Now I must admit I'm an armchair hunter who reads the stories of others and thinks he knows something. But I've heard enough that I like to think I can say something helpful.
 

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I looked at Ballistics on 44-40, and it seems roughly equivalent in energy to the 357 Remington Magnum, which people here use on deer with success. Being as the bullet will be heavier and slower, that means more momentum than the 357, meaning more knockdown, and better brushbusting.
 

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Discussion Starter · #6 ·
Thanks mate, you have been very informative indeed, although it is still 3 or 4 months till deer season I'm getting pretty darn pumped ;0
yup I think I'll take the 44/40 and see how I go, or I might just go out and buy a 7mm rem, just cause I can.:)
 

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I'm curious, were red deer imported to Australia for hunting purposes, or are you travelling out of your continent?
 

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Discussion Starter · #8 ·
Yup, you got it right, there are many species of deer in Australia, all of them imported for hunting, although there is now a lot of deer farms, where they are bred for meat and antler, it is not a large industry, but if you can get into it apparently very profitable. Feral deer cause a lot of problems to farmers and cattle graziers, and most people a very accomidating when you ask to hunt on their properties.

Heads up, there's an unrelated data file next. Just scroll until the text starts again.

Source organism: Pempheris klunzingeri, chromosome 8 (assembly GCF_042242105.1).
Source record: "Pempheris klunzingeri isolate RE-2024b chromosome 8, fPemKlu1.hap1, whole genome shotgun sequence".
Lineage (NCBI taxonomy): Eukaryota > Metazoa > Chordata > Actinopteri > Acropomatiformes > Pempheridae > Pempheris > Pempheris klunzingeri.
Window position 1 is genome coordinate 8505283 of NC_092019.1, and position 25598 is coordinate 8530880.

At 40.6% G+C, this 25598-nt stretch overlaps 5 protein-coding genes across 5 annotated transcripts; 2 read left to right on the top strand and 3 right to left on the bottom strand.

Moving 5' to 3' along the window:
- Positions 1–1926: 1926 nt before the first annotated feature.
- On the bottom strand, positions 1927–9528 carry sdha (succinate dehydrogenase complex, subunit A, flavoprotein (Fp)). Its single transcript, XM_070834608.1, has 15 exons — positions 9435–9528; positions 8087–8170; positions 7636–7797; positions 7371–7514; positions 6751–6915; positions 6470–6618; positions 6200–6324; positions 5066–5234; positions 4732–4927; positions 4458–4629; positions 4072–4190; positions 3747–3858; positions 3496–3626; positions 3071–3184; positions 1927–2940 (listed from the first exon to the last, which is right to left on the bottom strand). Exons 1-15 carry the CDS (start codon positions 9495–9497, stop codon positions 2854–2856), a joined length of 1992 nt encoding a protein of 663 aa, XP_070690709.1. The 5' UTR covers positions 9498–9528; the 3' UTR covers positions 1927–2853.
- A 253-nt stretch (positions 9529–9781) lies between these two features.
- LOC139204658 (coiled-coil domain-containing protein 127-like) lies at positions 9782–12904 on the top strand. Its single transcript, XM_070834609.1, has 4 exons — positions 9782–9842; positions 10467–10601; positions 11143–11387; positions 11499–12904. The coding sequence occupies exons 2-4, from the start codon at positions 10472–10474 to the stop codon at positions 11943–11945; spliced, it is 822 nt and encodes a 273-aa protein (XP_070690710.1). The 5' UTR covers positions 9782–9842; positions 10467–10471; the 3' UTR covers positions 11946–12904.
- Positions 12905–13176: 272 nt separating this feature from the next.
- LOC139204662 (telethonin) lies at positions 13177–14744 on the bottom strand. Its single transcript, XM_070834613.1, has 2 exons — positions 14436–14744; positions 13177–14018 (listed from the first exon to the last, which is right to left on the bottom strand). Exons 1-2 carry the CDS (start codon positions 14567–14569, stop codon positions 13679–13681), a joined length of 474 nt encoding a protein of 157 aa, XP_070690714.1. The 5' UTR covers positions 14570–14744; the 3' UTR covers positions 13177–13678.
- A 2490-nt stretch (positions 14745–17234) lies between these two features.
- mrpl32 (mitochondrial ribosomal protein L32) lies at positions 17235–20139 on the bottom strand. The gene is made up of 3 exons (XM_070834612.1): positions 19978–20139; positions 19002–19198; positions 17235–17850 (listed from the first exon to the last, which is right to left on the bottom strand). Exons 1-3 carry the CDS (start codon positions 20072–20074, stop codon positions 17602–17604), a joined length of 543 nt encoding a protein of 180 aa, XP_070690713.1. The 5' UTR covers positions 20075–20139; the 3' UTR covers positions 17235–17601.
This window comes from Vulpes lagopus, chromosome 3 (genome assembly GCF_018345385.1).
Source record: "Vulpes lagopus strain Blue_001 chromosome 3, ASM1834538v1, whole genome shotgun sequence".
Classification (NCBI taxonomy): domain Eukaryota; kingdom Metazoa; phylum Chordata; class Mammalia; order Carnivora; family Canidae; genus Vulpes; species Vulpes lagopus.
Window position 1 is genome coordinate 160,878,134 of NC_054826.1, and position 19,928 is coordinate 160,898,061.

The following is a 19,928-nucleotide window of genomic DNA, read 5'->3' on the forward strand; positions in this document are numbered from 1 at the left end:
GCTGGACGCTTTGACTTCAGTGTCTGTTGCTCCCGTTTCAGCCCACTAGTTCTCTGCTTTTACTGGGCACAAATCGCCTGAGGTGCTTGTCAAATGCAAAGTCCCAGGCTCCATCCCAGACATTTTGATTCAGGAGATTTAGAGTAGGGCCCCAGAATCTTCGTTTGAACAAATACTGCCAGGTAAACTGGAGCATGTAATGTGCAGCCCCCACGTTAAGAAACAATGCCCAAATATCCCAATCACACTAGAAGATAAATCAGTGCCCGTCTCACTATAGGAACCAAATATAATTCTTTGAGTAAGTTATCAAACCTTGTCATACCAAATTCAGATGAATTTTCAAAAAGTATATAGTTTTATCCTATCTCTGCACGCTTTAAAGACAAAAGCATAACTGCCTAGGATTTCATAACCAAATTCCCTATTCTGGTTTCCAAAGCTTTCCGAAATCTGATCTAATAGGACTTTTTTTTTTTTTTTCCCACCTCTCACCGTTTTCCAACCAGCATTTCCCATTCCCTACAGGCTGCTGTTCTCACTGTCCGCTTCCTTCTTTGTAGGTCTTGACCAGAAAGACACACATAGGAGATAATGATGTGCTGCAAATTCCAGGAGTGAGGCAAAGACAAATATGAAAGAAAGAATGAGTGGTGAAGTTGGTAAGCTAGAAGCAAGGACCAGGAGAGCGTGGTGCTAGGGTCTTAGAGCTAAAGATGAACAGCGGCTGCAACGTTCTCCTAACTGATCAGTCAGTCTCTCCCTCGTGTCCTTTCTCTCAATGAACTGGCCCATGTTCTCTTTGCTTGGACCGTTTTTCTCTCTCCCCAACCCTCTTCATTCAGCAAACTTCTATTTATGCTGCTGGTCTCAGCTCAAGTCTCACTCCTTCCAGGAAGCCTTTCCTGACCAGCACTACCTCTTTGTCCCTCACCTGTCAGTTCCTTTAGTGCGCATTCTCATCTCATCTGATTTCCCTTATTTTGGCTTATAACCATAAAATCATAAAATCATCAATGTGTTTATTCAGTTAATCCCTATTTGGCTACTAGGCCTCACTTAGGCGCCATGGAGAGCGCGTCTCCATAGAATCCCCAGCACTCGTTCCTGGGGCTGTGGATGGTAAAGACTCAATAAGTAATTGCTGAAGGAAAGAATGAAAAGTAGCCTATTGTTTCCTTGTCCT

in the early days of settlement in Aus, the rich settlers imported many different animals for sport, Foxes, pheasants, rabbits, pidgions (sp) and deer. And almost all of them have impacted the enviroment in different ways, and none of them good I'd say, and because they are ferals there is no bag limit or permits needed to hunt them.
 

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FWIW ****, the 44/40 has taken literally thousands of deer here in the U.S. It was a very popular cartridge in the late 1800's and was chambered in both rifles and revolvers using black powder. While it's considered pretty weak compared to more modern cartridges it was considered a very competent performer in its day. Also, the lever action rifle makes an ideal brush gun. Good luck on your hunt!
 

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NOT MEANING TO PREACH BUT SHOT PLACEMENT IS THE ANSWER. .22 ARE USED BY THE NATIVES IN ALASKA FOR EVERYTHING. BUT AGAIN SHOT PLACEMENT AND IN MANY CASES 10 FEET OR LESS. MY LAST BUCK WAS WITH A .223. ONE SHOT AT THE BASE OF THE SKULL FROM BEHIND. I WON'T TRY AGAIN AS I USE A DIFFRENT CAL OR FIREARM EACH YEAR. MY BEST COMBO TO DATE IS THE REMINGTON 760 IN 257 ROBERTS.

DANA
 

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Discussion Starter · #11 ·
Yes, I'm thinking that being sneaky is gonna be harder for me to do than to actually shoot one of these funny looking goats, thanks again guys for the info.
 

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****...when I shot my deer this past December, using a Rem 400 30-06, the round went forward, I went backward and the deer went down.:jaw: Man...that gun does kick. That's why I previously had a recoil pad installed.:nod: